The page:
And then this happened. In the midst of being so OVER everything, because that’s where He shows up. Smack dab in the middle.

sunset1And this happened too.

Jesus

And then I say, “Okay, God. Now you’re just showing off.” But I’m not crying anymore.

My Heavenly Papa spoke to me.

“Hey you,” He said. “Get over yourself and look at this! Isn’t it incredible? I’m here, never left. Stop flailing about in worried hysteria. I’m still Me. This is to remind you where your eyes belong.”

I just love Him so much.

The world was still crazy when we drove back home. Real messed up. I tried not to watch the news at all. I was still hormonal and unhinged, but a little less weepy. I texted my children to ask them to please forgive my harsh tone and my expectation that they think like me. It’s unrealistic. If you’ve never asked your children to forgive you after a blow-up, it’s very humbling.

And they texted back that they love their mom and forgive her, just as they always do when I mess up. Just like I always do for them when they mess up. We try really hard not to let the sun set on our anger, no matter what. And this day, the sunset was absolutely spectacular (literally and figuratively.)

“Peace!” Jesus says. “Be still!'”

And the wind ceased, and there was a great calm.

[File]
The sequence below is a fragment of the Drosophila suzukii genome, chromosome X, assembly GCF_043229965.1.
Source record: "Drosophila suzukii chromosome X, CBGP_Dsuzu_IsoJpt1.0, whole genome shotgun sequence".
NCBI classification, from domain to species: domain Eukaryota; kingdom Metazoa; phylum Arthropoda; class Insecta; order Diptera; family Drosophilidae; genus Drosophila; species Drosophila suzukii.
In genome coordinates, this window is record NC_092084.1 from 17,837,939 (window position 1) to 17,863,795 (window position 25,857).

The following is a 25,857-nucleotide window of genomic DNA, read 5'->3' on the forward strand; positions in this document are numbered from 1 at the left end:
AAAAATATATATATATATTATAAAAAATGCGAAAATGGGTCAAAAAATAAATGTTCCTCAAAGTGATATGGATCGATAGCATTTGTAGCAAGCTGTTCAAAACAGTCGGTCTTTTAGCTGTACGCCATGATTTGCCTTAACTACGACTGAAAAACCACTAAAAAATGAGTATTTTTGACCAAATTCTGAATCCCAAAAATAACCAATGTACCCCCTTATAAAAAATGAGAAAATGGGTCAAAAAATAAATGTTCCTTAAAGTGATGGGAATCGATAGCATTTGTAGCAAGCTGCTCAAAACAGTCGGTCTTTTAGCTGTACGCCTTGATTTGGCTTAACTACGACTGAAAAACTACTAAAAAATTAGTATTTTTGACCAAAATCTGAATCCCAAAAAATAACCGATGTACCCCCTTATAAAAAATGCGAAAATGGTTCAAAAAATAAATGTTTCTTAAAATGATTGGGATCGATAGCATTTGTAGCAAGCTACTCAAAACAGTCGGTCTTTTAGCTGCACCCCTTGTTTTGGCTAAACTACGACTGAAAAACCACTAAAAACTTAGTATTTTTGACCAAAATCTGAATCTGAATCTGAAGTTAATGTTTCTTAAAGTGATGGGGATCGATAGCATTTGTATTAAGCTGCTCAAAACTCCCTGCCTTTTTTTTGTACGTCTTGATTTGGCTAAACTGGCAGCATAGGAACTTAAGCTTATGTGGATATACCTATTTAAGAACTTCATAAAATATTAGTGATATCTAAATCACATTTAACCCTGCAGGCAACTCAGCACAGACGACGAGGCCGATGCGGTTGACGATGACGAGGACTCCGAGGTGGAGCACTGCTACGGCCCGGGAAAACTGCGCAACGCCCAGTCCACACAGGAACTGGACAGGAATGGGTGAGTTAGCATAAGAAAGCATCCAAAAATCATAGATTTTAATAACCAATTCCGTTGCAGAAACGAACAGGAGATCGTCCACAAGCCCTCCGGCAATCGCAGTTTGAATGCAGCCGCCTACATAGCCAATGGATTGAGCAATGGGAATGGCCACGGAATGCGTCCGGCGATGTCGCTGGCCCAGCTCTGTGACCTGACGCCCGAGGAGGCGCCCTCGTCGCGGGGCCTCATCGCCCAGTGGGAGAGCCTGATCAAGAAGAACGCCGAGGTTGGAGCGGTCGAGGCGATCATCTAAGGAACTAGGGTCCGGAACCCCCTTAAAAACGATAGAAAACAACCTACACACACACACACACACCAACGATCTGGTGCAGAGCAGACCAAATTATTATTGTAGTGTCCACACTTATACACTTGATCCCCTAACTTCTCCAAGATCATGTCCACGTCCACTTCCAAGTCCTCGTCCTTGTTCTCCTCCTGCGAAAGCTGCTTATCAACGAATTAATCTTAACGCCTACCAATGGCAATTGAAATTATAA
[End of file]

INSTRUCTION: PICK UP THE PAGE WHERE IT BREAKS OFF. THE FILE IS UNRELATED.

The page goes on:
Here’s a little insight: You cannot control a SINGLE act or reaction that another person exhibits. Not even a little bit. Don’t say I never taught you anything here at The Beggar’s Bakery.

But you can refocus your eyes. Even when it feels like God is sleeping.

Although pretty sunsets and ice cream don’t ‘fix’ what’s wrong, they can be a catalyst to changing your thinking, even for a while.

You have the right to look for calm in the midst of a crazy chaotic world. You have the right to use up a whole box of tissues in one sobbing sitting if you need to, but God gives us the privilege of refocusing on Him.

It’s a privilege.

Teacher, help us to be still.

Amen.

More than Many Sparrows – My very own daughter and the audacity of ink

In working on a series of “Seven Little Action Words,” I was kind of at a loss on ‘Trusting.’ Honestly, I think it is because we are very nearly empty nesters now and I am learning to trust God with my grown daughters. This may seem easy if your child is still in diapers or is navigating the waters of Kindergarten; not so easy in the tween and teen years they seem bent on making the stupidest choices possible in any given circumstance. In the epiphany that I was never in control of my girls’ lives in the first place (illusion, my friends…it was all an illusion) God is giving me a single question: “Do you trust me with these girls who you love so much? I love them even more than you do, you know.” I know, Abba. Thank you. Sometimes I need reminding. I trust you. Your eye is on my little sparrows, too.